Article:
Mex­ico army faces gru­el­ing bat­tle against opium pop­pies

Kuwait Times - - INTERNATIONAL -

The sol­diers ripped the opium pop­pies with their hands and tossed them in four bon­fires, clear­ing a hill in Mex­ico’s lush north­west­ern moun­tains in less than two hours. But their work in the heart of the coun­try’s “Golden Tri­an­gle,” a tri-state re­gion of heroin and mar­i­juana pro­duc­tion, was far from over.

Af­ter the troops de­stroyed the 0.5-hectare field on Thurs­day, Lieu­tenant Juan Pablo Her­nan­dez Zem­poal­te­catl pointed to an­other one on a steep hill past a row of pine trees, and more down the Sierra Madre Oc­ci­den­tal moun­tain range. His 18-man unit has de­stroyed 39 fields amount­ing to 15 hectares since they set up camp two weeks ago fol­low­ing a day-and-ahalf trek up hills in­fested with snakes and ven­omous spi­ders.

Her­nan­dez es­ti­mates that his unit faces 20 more days of gru­el­ing work to clear the re­mote area while spend­ing chilly nights in small tents in the wild. But once they’ve de­stroyed all the bulbs, Her­nan­dez ex­pects farm­ers to quickly plant new seeds to re­place what they just lost. It takes only three months for pop­pies to grow. “It’s tiresome to see so many pop­pies ev­ery day,” the fresh-faced, 24-year-old com­man­der said as he trekked back to­ward the unit’s tent camp.

As Mex­ico marks on Sun­day 10 years since the govern­ment de­ployed troops to crack down on drug car­tels, the army faces an up­hill bat­tle in its four-decade-old struggle to erad­i­cate a grow­ing opium poppy pro­duc­tion. The pop­pies are grown by lo­cal farm­ers, who ex­tract opium gum from bulbs and sell it to gangs such as the Si­naloa drug car­tel, which trans­forms the raw ma­te­rial into heroin. “Ev­ery time we de­stroy a field ... the lo­cals come back to plant af­ter our per­son­nel has left the area,” said Colonel Cipri­ano Cruz Quiroz, chief of staff of a spe­cial nar­cotics erad­i­ca­tion unit based in Badi­raguato, Si­naloa state. “They don’t see us in a good light but they tol­er­ate us. They have their work and we have ours. They plant and we de­stroy,” said Cruz, whose base is in the home­town of im­pris­oned Si­naloa car­tel king­pin Joaquin “El Chapo” Guz­man. Opium pop­pies are mostly grown in the south­ern state of Guer­rero and the Golden Tri­an­gle-which strad­dles the states of Si­naloa, Du­rango and Chi­huahua. Farm­ers in the Golden Tri­an­gle started to grow more pop­pies than mar­i­juana since sev­eral US states be­gan to le­gal­ize pot con­sump­tion in 2012, Cruz said. Car­tels used to pay the farm­ers around $60 per kilo of mar­i­juana, but the price has now dropped by half, he said. The price of a kilo of opium gum has jumped from around $980-$1200 to $1,765. The half-hectare field de­stroyed by Her­nan­dez’s unit could have pro­duced half a kilo of brown­ish gum, enough to make three ki­los of heroin. The farm­ers slice the bulbs with a ra­zor blade, al­low­ing the sticky gum to trickle out overnight to be col­lected the next day. The raw ma­te­rial is then sold in a sort of “mar­ket day,” Cruz said.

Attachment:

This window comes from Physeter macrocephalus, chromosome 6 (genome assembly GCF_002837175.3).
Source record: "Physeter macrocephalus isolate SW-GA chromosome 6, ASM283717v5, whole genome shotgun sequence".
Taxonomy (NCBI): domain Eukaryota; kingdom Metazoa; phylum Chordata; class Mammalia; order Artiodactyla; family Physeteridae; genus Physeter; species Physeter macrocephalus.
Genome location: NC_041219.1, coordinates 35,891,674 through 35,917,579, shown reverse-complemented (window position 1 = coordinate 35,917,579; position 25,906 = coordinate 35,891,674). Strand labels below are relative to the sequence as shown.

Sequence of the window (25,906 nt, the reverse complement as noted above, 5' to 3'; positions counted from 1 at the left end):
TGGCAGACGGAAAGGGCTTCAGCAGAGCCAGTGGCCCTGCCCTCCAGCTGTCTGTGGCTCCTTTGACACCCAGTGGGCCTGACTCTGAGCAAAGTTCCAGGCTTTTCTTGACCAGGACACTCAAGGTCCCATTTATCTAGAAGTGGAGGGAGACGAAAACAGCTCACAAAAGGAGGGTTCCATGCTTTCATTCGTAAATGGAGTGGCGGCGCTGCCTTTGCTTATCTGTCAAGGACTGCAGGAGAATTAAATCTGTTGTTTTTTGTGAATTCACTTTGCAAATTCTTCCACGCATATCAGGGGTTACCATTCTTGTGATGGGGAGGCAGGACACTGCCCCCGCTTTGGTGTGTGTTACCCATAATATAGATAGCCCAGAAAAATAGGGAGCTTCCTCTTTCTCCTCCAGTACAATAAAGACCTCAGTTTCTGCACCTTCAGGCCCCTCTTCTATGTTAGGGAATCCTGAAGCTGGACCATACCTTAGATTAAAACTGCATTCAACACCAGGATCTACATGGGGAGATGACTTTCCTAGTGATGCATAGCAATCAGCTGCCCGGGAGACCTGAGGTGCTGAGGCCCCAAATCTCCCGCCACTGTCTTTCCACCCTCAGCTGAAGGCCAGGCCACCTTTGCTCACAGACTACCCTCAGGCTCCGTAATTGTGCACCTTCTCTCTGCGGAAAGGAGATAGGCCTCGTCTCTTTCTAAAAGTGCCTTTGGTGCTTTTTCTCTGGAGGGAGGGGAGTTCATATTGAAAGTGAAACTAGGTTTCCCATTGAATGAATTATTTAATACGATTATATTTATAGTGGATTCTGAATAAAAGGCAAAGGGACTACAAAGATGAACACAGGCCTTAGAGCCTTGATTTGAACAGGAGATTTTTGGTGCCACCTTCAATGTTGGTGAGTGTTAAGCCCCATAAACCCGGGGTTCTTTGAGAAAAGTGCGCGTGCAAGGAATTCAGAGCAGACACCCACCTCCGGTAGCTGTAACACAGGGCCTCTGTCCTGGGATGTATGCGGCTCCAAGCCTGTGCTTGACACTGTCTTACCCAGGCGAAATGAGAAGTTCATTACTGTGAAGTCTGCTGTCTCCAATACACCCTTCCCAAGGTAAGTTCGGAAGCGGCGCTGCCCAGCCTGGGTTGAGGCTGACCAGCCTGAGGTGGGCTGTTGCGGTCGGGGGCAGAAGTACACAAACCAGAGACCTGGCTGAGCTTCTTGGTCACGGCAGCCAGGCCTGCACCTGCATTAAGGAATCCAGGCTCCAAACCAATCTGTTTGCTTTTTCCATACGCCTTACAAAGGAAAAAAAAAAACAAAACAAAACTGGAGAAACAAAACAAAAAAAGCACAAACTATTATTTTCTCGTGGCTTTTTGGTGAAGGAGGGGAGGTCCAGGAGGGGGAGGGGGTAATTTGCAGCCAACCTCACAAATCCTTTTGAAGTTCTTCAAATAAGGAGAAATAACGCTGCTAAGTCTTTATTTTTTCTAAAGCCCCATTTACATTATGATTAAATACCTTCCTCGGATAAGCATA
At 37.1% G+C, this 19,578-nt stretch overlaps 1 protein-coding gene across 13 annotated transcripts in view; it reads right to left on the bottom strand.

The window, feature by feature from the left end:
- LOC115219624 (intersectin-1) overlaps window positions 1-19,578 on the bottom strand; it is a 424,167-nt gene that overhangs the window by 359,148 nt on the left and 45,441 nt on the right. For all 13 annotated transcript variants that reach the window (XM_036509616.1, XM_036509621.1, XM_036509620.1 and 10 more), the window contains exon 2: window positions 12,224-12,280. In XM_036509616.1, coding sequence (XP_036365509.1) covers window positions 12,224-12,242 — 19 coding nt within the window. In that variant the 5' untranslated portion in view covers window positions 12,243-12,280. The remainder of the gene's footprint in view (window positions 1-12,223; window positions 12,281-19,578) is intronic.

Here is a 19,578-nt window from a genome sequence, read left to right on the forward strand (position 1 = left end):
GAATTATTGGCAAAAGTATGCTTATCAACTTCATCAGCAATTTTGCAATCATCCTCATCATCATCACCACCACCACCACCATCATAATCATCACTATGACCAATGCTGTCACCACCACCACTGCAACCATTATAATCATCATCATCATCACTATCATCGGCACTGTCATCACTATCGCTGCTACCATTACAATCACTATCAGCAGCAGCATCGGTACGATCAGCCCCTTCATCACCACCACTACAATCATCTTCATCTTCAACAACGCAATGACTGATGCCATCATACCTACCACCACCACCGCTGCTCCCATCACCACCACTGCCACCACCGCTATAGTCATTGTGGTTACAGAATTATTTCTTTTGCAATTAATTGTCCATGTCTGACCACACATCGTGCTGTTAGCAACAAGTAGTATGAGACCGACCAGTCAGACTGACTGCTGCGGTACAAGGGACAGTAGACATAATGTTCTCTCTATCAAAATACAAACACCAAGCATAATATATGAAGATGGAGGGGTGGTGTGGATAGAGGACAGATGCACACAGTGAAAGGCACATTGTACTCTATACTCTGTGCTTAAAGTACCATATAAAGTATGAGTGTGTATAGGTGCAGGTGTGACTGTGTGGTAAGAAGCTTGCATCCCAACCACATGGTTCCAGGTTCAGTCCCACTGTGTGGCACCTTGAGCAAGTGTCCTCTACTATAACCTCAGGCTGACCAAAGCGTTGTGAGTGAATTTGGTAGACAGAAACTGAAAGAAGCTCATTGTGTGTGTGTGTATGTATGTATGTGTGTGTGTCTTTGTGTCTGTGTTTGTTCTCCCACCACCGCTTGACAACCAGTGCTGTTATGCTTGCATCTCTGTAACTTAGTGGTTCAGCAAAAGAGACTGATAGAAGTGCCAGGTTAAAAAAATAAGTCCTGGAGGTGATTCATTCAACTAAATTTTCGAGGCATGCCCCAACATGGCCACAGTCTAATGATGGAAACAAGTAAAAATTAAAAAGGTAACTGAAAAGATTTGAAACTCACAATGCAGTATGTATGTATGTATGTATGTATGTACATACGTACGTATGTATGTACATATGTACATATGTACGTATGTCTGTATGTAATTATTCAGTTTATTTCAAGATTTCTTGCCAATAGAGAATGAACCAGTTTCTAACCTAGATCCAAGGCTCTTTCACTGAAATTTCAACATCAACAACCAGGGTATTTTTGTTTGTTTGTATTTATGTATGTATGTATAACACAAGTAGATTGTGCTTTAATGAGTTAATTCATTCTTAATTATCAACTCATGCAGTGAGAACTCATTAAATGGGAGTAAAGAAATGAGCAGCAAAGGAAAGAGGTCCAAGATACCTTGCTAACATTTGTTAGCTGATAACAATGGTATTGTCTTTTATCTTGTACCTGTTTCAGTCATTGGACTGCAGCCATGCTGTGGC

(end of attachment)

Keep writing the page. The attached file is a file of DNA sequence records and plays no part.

In June, Mex­ico’s govern­ment and the United Na­tions Of­fice on Drugs and Crime (UN­ODC) re­leased the first es­ti­mate of opium poppy cul­ti­va­tion, with aerial and satel­lite im­ages find­ing 24,800 hectares across Mex­ico be­tween 20142015. A sec­ond anal­y­sis is un­der­way to make a year-on-year com­par­i­son. But army fig­ures show poppy erad­i­ca­tion na­tion­wide in­creased from 14,613 hectares in 2013 to 26,249 in 2015. It stood at 19,848 hectares in the first 11 months of this year. In the Golden Tri­an­gle, 9,078 hectares were de­stroyed in 2015 and 6,145 this year, far more than mar­i­juana.

A US Drug En­force­ment Ad­min­is­tra­tion re­port says heroin seizures more than dou­bled to 2,524 ki­los at the US-Mex­ico bor­der be­tween 2010-2015. The govern­ment has stepped up erad­i­ca­tion ef­forts, in­creas­ing fu­mi­ga­tion flights in the Golden Tri­an­gle to four mis­sions in 2016, each last­ing 20 to 25 days, com­pared to three op­er­a­tions last year.

The re­gion’s spe­cial unit was cre­ated in July 2014 to fo­cus solely on plant erad­i­ca­tion. Re­con­nais­sance flights or satel­lite im­ages spot the fields. When fu­mi­ga­tion flights are not avail­able, sol­diers do the work by hand.

Small teams like the one led by Lieu­tenant Her­nan­dez spend three months in the moun­tains look­ing for mar­i­juana or opium pop­pies. They set up 10 tents be­tween trees, brav­ing chilly nights and spend­ing the day de­stroy­ing plants. But they never ar­rest grow­ers, who ei­ther flee or deny own­ing the fields.

— AFP

SI­NALOA: A Mex­i­can sol­dier pulls up poppy flow­ers as part of the army’s struggle to erad­i­cate grow­ing opium pro­duc­tion, in the com­mu­nity of Su­ru­tato.

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